# Plot Filter (Analyze filter characteristics)¶

notes
```As a newbe, and one that has very, very little mathematical background, I wanted to see
what all the filters posted here were doing to get a feeling of what was going on here. So
with what I picked up from this site, I wrote a little filter test program. Hope it is of
any use to you.
```
code
 ``` 1 2 3 4 5 6 7 8 9 10 11 12 13 14 15 16 17 18 19 20 21 22 23 24 25 26 27 28 29 30 31 32 33 34 35 36 37 38 39 40 41 42 43 44 45 46 47 48 49 50 51 52 53 54 55 56 57 58 59 60 61 62 63 64 65 66 67 68 69 70 71 72 73 74 75 76 77 78 79 80 81 82 83 84 85 86 87 88 89 90 91 92 93 94 95 96 97 98 99 100 101 102 103 104 105 106 107 108 109 110 111 112 113 114 115 116 117``` ```// // plotFilter.cpp // // Simple test program to plot filter characteristics of a particular // filter to stdout. Nice to see how the filter behaves under various // conditions (cutoff/resonance/samplerate/etc.). // // Should work on any platform that supports C++ and should work on C // as well with a little rework. It justs prints text, so no graphical // stuff is used. // // Filter input and filter output should be between -1 and 1 (floating point) // // Output is a plotted graph (as text) with a logarithmic scale // (so half a plotted bar is half of what the human ear can hear). // If you dont like the vertical output, just print it and turn the paper :-) // #include #include #include #include #define myPI 3.1415926535897932384626433832795 #define FP double #define DWORD unsigned long #define CUTOFF 5000 #define SAMPLERATE 48000 // take enough samples to test the 20 herz frequency 2 times #define TESTSAMPLES (SAMPLERATE/20) * 2 // // Any filter can be tested, as long as it outputs // between -1 and 1 (floating point). This filter // can be replaced with any filter you would like // to test. // class Filter { FP sdm1; // sample data minus 1 FP a0; // multiply factor on current sample FP b1; // multiply factor on sdm1 public: Filter (void) { sdm1 = 0; // init on no filtering a0 = 1; b1 = 0; } void init(FP freq, FP samplerate) { FP x; x = exp(-2.0 * myPI * freq / samplerate); sdm1 = 0; a0 = 1.0 - x; b1 = -x; } FP getSample(FP sample) { FP out; out = (a0 * sample) - (b1 * sdm1); sdm1 = out; return out; } }; int main(void) { DWORD freq; DWORD spos; double sIn; double sOut; double tIn; double tOut; double dB; DWORD tmp; // define the test filter Filter filter; printf(" 9bB 6dB 3dB 0dB\n"); printf(" freq dB | | | | \n"); // test frequencies 20 - 20020 with 100 herz steps for (freq=20; freq<20020; freq+=100) { // (re)initialize the filter filter.init(CUTOFF, SAMPLERATE); // let the filter do it's thing here tIn = tOut = 0; for (spos=0; spos1) || (sOut<-1)) { // If filter is no good, stop the test printf("Error! Clipping!\n"); return(1); } if (sIn >0) tIn += sIn; if (sIn <0) tIn -= sIn; if (sOut>0) tOut += sOut; if (sOut<0) tOut -= sOut; } // analyse the results dB = 20*log(tIn/tOut); printf("%5d %5.1f ", freq, dB); tmp = (DWORD)(60.0/pow(2, (dB/3))); while (tmp) { putchar('#'); tmp--; } putchar('\n'); } return 0; } ```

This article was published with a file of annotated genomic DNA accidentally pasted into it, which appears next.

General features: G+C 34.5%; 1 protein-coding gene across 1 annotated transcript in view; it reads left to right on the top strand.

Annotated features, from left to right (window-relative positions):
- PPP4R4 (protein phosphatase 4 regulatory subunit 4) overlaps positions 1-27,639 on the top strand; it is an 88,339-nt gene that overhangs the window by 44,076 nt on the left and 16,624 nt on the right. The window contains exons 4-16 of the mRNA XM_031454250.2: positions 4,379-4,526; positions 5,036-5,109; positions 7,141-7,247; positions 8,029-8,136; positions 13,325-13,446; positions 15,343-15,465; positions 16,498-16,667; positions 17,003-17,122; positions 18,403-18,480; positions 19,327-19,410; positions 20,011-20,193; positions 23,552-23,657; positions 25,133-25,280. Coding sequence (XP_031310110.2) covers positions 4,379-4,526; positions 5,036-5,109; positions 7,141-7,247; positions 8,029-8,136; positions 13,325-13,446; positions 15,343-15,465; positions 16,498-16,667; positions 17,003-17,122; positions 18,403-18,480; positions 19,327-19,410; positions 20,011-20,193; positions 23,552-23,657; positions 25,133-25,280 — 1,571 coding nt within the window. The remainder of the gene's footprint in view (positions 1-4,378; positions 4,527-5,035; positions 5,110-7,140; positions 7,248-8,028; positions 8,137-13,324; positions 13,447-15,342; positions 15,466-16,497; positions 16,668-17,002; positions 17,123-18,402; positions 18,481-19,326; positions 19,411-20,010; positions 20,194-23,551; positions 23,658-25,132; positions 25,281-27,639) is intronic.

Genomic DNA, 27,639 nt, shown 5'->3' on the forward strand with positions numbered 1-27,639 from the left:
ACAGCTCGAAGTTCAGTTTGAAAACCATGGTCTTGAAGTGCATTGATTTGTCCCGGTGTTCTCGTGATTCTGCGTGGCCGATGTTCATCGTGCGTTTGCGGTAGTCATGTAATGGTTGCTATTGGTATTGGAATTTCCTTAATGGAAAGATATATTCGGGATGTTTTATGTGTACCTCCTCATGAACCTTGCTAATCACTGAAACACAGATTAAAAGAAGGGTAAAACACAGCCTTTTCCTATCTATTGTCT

• Date: 2008-01-01 20:45:13
• By: niels m.
```You need to change the log() to log10() to get the correct answer in dB's.

You can also replace the if(sIn >0) .. -= sOut; by:

tIn += sIn*sIn;
tOut += sOut*sOut;

this will measure signal power instead of amplitude. If you do this, you also need to change 20*log10() to 10*log10().

Nice and useful tool for exploring filters. Thanks!
```